Future Growers - traineeships and apprenticeships

The Soil Association’s Future Growers programme matches enthusiastic growers with organic host farms across the UK.

The programme is recognised as the gold-standard in learning about organic horticulture. The two year paid apprenticeship combines farm-based practical work with structured seminars and visits. There is also a six month long paid traineeship available. Both options support growers with expert teaching and regular mentoring from organic farmers who are out in the field.

In order to meet high demand, we are seeking new host farms interested in changing the face of farming. As a host farm, you must be committed to the wider organic movement and be able to provide your apprentices with a rich learning environment. In return, you’ll benefit from the work of growers who are eager to learn about organic, sustainable food production.

Find out more

How to apply

New placements are advertised on our News and placements page. We also send them out in our newsletter.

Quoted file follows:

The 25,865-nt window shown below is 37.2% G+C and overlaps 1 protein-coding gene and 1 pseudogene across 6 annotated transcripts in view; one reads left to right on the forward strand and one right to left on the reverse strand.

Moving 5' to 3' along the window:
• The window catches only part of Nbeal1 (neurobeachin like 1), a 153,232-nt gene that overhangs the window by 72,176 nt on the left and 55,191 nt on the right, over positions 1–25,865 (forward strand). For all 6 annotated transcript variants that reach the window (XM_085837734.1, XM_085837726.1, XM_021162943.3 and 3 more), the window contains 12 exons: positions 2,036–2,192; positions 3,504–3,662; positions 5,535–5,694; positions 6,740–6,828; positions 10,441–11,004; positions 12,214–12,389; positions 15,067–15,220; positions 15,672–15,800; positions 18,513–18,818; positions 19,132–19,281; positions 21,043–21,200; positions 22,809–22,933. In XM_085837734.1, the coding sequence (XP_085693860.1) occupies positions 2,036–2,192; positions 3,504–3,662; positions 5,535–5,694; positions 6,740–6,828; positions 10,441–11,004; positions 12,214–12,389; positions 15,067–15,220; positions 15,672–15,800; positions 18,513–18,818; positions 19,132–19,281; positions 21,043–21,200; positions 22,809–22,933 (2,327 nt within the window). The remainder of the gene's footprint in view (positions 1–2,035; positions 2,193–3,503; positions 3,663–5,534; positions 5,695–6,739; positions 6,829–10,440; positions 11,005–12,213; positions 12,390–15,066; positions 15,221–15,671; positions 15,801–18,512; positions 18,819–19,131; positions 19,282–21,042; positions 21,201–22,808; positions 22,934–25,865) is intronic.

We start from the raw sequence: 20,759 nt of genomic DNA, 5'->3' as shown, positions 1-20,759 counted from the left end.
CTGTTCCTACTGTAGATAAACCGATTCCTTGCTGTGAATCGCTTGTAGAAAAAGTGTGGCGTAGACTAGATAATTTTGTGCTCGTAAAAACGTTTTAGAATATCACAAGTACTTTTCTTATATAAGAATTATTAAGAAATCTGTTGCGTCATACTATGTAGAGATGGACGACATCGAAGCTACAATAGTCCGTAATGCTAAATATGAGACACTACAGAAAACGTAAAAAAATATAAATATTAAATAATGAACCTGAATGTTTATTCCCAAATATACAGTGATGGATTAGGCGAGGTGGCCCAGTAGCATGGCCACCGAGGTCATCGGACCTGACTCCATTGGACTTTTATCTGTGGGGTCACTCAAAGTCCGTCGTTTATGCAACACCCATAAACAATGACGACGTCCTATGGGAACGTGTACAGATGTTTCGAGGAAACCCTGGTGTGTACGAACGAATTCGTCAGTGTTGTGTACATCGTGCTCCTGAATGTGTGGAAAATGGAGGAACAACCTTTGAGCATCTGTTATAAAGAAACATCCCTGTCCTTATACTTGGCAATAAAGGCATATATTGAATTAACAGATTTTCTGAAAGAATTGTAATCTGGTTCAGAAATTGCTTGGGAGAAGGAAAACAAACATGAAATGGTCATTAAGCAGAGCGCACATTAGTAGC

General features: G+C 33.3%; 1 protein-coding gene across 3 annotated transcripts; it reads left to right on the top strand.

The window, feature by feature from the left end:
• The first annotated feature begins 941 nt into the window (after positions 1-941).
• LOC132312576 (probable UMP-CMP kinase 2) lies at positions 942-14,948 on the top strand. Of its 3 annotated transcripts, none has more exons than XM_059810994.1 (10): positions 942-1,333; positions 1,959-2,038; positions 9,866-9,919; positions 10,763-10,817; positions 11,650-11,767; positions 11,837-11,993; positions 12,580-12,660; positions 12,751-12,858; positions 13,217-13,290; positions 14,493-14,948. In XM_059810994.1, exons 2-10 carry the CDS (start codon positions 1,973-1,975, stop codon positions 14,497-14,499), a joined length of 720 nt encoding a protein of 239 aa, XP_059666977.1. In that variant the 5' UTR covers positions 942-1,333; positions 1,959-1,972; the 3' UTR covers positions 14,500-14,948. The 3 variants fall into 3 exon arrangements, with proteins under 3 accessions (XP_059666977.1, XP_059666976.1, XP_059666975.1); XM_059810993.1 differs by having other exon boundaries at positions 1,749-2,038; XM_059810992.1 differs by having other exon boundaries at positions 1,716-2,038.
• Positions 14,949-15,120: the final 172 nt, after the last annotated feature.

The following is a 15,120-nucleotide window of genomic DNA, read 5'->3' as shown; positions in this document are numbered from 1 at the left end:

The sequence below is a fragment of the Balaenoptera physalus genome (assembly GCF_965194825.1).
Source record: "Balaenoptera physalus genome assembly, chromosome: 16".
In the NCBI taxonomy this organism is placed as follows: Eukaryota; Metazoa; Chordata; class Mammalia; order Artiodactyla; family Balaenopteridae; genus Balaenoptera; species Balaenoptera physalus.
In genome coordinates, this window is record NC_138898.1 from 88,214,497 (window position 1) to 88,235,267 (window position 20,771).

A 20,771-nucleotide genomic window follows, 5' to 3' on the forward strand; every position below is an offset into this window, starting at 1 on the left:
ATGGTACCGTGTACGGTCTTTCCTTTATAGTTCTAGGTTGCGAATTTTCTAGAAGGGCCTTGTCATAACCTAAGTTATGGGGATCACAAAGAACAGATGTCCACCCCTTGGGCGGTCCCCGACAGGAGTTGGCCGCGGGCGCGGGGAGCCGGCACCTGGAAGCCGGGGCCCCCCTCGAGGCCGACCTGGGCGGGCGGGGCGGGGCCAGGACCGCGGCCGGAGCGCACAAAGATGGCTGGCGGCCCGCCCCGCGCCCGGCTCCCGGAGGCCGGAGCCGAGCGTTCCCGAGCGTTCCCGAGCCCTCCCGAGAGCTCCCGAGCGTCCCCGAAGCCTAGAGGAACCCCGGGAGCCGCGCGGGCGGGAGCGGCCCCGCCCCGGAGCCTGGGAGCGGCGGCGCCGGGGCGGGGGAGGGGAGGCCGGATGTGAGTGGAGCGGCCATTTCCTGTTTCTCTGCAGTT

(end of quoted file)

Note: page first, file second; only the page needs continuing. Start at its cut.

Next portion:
Keep in touch

Our partners

The Organic Apprenticeship Scheme is run in collaboration with the Organic Growers Alliance and the Organic Research Centre.

Supported by

Frank Parkinson Agricultural Trust

Blog

Farming on empty – California in the 4th drought year

Marianne Landzettel: Californians are taking shorter showers, rip out the front lawn to plant cacti while in the nearby mountains numerous forest fires feed on tinder-dry brush. Leave the Pacific behind, cross the Coastal Range and you’ll get to the Central Valley. Over 700 km long, flat as a pancake, with rich soils, mild winters and an average of 300 days of sunshine, the Central Valley is the most productive and profitable agricultural region in the United States: California produces 97% of all kiwis, 95% of all celery, 89% of all spinach, consumed in the US. With roughly 1.8 million cows California is the nations biggest dairy producer. But by far the most valuable crops are nuts, pistachios, cashews, walnuts and of course almonds.

25 August 2015 | 1 Comments | Recommended by 0